Egypt is falling short of UN women’s rights standards: Al-Tallawi

Rana Muhammad Taha
4 Min Read
National Council for Women (NCW) Chairman Mervat Al-Tallawi (Photo from National Council for Women Facebook page)
National Council for Women (NCW) Chairman Mervat Al-Tallawi (Photo from National Council for Women Facebook page)
National Council for Women (NCW) Chairman Mervat Al-Tallawi
(Photo from National Council for Women Facebook page)

Egypt has achieved little regarding the United Nations Development Program’s (UNDP) third Millennium Development Goal (MDG) of promoting gender equality, said National Council for Women (NCW) Chairman Mervat Al-Tallawi.

The NCW held a press conference on Tuesday to announce the outcome of their representation of Egypt at the 58th UN Commission on the Status of Women. She said that this year’s session, held from 10 to 21 March, focused on the MDGs, a set of eight international development goals established in 2000 following the UN Millennium Summit. The third goal aims to promote equality and empower women by eliminating gender disparities in education, employment and government.

“We still have a long way to go when it comes to achieving the third MDG despite [achievements made] in the 2014 constitution,” Al-Tallawi said.

Article 11 of the constitution obliges the state to achieve gender equality regarding civilian, political, economic, social and cultural rights. It also urges the state to take the necessary measures to ensure women’s fair representation in parliament and calls for an end to discriminating against women. The article obliges the state to protect women against all forms of violence and to provide mothers and children with adequate care.

The progress made in the constitution “will go to waste if women’s representation in parliament remains at 2%,” Al-Tallawi said.

Article 102 of the constitution states that the House of Representatives is to be formed of at least 450 members. The Constituent Assembly which drafted the constitution, and which included Al-Tallawi as a member, shot down a proposal to set a parliamentary quota for women.

The NCW chairman said she met with Minister of Transitional Justice and House of Representatives Amin El-Mahdy on Monday to discuss a new law to govern the parliamentary elections. “We need at least 100 or 150 women to be members of the next parliament,” she said.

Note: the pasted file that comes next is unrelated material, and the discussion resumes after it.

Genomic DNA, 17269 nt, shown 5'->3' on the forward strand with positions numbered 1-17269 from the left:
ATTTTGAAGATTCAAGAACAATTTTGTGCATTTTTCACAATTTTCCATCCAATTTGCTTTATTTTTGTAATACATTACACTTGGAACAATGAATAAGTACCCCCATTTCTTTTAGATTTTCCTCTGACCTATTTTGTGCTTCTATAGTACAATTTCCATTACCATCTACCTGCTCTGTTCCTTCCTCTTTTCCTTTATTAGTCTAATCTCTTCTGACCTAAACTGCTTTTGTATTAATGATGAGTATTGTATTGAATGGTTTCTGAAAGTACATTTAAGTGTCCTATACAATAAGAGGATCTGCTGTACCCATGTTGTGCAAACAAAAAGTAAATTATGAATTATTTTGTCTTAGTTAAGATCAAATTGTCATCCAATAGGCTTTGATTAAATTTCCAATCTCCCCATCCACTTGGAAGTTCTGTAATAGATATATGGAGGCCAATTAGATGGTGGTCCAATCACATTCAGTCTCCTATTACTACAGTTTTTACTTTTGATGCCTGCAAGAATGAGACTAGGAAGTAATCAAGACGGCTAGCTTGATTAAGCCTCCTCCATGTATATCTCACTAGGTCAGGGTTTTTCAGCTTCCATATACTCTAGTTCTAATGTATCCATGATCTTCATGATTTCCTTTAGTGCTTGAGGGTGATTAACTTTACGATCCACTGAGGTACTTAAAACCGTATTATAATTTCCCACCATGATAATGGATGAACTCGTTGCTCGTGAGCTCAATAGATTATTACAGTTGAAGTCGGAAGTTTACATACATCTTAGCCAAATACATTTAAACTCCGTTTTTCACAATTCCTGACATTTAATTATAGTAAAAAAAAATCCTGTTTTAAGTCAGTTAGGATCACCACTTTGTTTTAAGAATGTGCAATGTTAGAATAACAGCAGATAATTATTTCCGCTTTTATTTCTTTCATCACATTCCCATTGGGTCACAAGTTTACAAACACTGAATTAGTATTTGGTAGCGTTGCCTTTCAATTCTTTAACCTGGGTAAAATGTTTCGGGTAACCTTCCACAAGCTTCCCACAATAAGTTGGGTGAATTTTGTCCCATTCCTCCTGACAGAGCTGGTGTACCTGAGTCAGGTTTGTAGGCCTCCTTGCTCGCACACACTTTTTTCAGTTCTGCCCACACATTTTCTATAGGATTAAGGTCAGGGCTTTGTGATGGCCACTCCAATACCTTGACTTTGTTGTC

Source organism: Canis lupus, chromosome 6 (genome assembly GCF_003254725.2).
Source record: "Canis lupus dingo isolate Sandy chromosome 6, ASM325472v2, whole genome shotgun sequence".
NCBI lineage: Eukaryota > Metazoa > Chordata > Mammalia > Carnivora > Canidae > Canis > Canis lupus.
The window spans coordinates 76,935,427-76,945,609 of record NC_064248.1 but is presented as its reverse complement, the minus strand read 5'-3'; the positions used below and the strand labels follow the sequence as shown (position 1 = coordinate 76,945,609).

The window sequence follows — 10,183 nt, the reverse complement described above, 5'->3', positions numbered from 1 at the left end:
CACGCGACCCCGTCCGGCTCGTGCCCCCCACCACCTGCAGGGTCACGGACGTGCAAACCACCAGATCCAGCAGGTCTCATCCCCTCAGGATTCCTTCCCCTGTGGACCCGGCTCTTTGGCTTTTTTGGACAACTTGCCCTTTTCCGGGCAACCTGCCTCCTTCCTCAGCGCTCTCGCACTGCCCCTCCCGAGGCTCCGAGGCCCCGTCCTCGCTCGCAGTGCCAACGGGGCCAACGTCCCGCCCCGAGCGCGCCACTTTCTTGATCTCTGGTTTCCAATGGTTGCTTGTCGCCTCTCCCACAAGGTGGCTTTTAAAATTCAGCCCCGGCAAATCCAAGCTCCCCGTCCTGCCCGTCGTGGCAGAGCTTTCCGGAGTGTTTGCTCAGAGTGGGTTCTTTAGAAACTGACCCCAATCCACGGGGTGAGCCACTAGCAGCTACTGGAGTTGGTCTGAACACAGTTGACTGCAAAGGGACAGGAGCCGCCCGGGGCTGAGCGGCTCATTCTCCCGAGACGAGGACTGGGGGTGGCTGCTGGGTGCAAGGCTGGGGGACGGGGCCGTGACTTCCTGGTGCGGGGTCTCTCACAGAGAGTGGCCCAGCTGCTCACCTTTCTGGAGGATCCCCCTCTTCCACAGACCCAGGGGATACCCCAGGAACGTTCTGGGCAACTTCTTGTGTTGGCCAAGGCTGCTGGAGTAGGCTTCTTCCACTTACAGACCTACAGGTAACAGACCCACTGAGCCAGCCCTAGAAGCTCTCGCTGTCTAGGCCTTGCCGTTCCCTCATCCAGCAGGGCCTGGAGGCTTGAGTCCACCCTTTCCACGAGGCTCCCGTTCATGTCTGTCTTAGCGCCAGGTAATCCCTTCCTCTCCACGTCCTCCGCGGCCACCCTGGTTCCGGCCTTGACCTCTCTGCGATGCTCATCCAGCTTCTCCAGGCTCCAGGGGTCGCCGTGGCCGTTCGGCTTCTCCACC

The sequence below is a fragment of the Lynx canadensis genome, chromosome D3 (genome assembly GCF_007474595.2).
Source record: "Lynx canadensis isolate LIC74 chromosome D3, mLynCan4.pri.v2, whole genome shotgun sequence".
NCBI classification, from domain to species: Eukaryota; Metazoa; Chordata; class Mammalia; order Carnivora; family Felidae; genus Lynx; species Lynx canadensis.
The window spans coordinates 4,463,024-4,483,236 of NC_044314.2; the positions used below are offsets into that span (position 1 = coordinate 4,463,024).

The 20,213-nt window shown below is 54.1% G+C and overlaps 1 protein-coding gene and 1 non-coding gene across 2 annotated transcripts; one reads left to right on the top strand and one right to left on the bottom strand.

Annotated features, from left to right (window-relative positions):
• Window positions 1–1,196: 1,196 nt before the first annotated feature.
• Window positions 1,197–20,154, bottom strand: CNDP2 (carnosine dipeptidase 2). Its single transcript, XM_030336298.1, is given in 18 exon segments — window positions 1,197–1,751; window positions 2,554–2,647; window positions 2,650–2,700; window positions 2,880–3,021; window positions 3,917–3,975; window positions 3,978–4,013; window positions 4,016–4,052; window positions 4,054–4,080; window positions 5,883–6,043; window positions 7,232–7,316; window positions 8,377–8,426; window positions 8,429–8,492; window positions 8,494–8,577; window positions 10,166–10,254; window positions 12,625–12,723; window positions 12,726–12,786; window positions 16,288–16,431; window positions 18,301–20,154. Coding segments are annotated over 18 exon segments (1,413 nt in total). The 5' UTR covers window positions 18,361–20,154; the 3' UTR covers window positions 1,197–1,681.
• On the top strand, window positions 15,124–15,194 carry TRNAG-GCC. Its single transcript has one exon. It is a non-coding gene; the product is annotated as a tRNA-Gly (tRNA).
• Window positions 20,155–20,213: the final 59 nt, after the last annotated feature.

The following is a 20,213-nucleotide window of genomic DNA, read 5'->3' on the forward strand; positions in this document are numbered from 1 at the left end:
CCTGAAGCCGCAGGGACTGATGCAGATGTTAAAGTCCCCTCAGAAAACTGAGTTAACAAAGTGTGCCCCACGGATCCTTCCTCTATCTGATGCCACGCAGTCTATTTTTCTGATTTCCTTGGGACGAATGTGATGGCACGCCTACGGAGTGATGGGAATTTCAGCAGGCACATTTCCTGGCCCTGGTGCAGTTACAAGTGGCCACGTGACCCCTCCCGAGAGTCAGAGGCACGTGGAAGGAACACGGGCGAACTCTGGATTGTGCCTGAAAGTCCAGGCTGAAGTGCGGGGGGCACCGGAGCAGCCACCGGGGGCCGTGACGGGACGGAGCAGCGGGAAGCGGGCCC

“Egypt ranks lowest in the Arab world when it comes to achieving the third MDG,” Al-Tallawi said.

The NCW chairman nevertheless said that Egypt has achieved remarkable progress in other MDGs, such as achieving universal primary education (especially for girls), reducing child mortality and improving maternal health.

Al-Tallawi said that the Egyptian delegation worked on “clarifying Egypt’s image” and correcting the “false claims which have surfaced since the 30 June protests in regards to the existence of a military coup and violations of human rights”.

“We have attacked delegations that paint an image of Egypt different [from the truth],” she said.  She added that the Egyptian delegation rejected “double-standards” practised by “western countries” in regards to human rights, as well as rejecting “economic practises” aimed at pressuring Egypt such as the use of sanctions or suspending aid. Al-Tallawi also stressed her “complete rejection of the use of international media outlets to tarnish Egypt’s reputation.”

Al-Tallawi was also part of the delegation representing Egypt in last year’s session, which was headed by Pakinam Al-Sharkawi, former presidential assistant for political affairs. Tensions rose within the delegation after the Muslim Brotherhood accused the Egyptian delegation of drafting a declaration regarding violence against women which “contradicts the principles of Islam and destroys family life and the entire society.”

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